With our friend, Vilmar Tavares, updating us on his adventures from Way Down Under, and our cover story on Professor Graham Collier, chronicling his Antarctic excursions, it is only fitting that our Explorer of the Month is the man who inspired the world with his pioneering Antarctic explorations — Robert Falcon Scott.
An officer of the British Royal Navy, Scott was chosen to lead the first polar expedition on the specially built ship, the Discovery. The mission — reach the South Pole. Determined to succeed in the undertaking and a bit egocentric, Scott wrote in his acceptance letter, “I must have complete command of the ship and landing parties. There cannot be two heads.” Agreeing to those terms, the Discovery set sail on August 6th, 1901, with fifty men and nineteen Greenland huskies.
It was a heroic expedition, as the continent was still unknown and Scott knew very little about traveling in sub-zero conditions. Scientists today say that the Discovery crew was terribly naive and ill-prepared. They faced frostbite, scurvy (caused by lack of vitamin C), hunger and scarcity of fuel. But Scott’s fierce courage made up for his lack of arctic experience. For instance, while sledding across the Ross Ice Shelf a dog had fallen down a sixty-foot deep crevasse and Scott insisted on being lowered by rope to save him. Although Scott did not reach the South Pole on this first expedition, he discovered Edward VII Peninsula, charted 1,200 miles of coastline and collected important samples for biological and geological studies.
Upon his return, Scott was promoted to Captain and began organizing his second polar expedition, the Terra Nova, which launched in June of 1910. Pulling sledges by hand, and delayed by bad weather, the group of five men reached the South Pole on January 18, 1912, only to find that Norwegian Roald Amundsen had gotten there a month earlier. But Scott refused to see his expedition a failure. He remained at the South Pole for several days gathering samples for scientific research.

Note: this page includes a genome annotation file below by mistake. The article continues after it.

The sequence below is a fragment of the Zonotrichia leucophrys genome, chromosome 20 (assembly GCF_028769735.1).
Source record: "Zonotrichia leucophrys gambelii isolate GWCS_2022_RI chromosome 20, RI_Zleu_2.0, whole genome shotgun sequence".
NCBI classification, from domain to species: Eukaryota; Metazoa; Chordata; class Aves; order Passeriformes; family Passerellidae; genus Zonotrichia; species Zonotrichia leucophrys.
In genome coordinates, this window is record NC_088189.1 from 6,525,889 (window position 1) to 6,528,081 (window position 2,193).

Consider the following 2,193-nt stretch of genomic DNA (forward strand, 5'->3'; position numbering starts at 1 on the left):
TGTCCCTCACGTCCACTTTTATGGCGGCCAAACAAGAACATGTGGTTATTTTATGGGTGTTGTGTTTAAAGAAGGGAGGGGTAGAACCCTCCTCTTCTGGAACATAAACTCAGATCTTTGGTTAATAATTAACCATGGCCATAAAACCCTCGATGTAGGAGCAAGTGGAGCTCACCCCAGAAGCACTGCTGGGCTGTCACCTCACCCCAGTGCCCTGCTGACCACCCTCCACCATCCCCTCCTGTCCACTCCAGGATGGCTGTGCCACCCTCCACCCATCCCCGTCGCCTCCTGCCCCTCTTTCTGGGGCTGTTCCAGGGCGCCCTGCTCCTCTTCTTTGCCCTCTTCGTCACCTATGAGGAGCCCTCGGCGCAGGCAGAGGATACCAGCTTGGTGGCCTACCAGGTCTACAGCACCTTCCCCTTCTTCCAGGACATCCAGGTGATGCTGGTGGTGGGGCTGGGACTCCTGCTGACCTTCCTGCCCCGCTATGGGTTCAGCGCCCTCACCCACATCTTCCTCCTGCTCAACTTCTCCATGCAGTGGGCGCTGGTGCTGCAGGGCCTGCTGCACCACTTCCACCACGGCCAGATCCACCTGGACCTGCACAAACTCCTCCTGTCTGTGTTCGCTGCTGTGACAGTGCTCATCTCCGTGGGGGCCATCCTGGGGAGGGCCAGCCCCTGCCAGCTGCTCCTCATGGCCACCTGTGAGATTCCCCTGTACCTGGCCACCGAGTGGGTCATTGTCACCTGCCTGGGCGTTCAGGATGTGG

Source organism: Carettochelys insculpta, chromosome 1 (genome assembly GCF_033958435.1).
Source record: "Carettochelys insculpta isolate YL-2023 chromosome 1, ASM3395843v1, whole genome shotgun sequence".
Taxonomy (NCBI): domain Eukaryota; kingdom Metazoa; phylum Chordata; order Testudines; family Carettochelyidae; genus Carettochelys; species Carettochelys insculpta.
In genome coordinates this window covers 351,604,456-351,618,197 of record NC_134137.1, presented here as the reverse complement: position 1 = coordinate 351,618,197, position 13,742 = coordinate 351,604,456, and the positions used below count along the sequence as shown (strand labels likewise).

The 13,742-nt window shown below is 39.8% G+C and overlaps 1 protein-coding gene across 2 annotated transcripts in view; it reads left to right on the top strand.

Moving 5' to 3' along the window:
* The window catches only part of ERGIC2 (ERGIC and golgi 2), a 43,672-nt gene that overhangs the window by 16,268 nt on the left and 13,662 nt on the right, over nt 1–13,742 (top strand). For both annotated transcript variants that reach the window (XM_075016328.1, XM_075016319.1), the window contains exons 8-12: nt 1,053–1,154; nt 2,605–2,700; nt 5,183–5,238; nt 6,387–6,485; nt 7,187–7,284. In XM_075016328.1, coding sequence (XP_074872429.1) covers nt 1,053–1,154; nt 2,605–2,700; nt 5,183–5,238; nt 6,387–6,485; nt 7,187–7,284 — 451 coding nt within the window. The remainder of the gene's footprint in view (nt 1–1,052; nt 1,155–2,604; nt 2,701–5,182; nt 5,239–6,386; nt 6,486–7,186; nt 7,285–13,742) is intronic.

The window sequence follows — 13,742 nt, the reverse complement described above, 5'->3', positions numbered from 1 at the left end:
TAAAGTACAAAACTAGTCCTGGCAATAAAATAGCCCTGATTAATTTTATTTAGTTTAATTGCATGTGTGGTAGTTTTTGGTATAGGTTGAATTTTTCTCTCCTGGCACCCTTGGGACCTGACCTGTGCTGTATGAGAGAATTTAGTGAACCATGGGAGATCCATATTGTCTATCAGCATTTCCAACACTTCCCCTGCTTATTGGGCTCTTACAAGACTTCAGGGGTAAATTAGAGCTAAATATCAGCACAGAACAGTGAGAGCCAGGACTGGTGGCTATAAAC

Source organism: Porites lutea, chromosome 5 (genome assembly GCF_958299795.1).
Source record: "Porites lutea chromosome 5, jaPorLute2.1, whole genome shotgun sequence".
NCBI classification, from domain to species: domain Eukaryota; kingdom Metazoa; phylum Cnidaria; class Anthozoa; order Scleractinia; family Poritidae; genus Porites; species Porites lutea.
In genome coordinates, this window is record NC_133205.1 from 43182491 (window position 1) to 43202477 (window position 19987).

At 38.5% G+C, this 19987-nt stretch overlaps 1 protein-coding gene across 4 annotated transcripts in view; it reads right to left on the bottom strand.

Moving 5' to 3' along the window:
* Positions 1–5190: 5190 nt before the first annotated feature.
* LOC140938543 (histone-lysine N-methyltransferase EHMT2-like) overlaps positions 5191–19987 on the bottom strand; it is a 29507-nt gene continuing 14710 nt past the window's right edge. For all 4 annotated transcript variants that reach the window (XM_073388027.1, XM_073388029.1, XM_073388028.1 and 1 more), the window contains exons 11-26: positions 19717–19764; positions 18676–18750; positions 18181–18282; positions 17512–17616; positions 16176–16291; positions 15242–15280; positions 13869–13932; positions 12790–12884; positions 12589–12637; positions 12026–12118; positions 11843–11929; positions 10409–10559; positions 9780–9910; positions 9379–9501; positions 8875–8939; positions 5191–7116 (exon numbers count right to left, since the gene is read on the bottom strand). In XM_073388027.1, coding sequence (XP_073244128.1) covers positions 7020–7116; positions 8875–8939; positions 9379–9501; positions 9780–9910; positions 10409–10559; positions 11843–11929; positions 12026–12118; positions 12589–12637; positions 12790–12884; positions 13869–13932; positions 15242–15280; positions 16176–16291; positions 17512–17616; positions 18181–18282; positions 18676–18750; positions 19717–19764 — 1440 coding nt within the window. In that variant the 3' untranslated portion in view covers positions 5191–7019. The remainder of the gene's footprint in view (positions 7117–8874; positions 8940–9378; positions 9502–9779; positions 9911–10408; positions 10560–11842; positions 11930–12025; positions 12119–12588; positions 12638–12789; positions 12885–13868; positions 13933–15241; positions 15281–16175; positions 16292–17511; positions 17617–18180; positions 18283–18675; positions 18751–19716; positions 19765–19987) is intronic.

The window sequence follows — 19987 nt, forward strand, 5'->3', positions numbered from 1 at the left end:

On their return, one petty officer suffered continual frostbite and died in February; another committed suicide by walking out into a blizzard (he was no longer able to pull a sledge, and sacrificed himself to ease the burden on his colleagues); and, the three remaining men, including Scott, were found frozen to death in Scott’s hut 150 miles away from base camp.
What can be celebrated about Scott beyond his unquestionable bravery is, as Professor Collier put it, “his enthusiastic English amateurism.” Unlike Amundsen who was a professional, with years of experience in polar regions, Scott preferred the British way of “muddling through.” Scott, along with other Brits of the Edwardian Era believed that the greater reward comes to those who have greater difficulties, then overcomes them. Rather than preparing or researching, Scott subscribed to the notion that one finds self-worth in tackling difficult and unfamiliar problems head-on. With preparation, one is simply making the job easier, and that, to Scott would have been unthinkable.
Some of these photos were taken by Vilmar. However, some he got from the public domain server accessible to McMurdo station personnel. To the best of our knowledge, they are put on a public domain directory for everyone on station to use, and folks copy them off to send back home or to news sources. No copyrights are being violated. If you happen to be the photographer, please contact us and we will attribute the photos to you, or we will happily remove the images.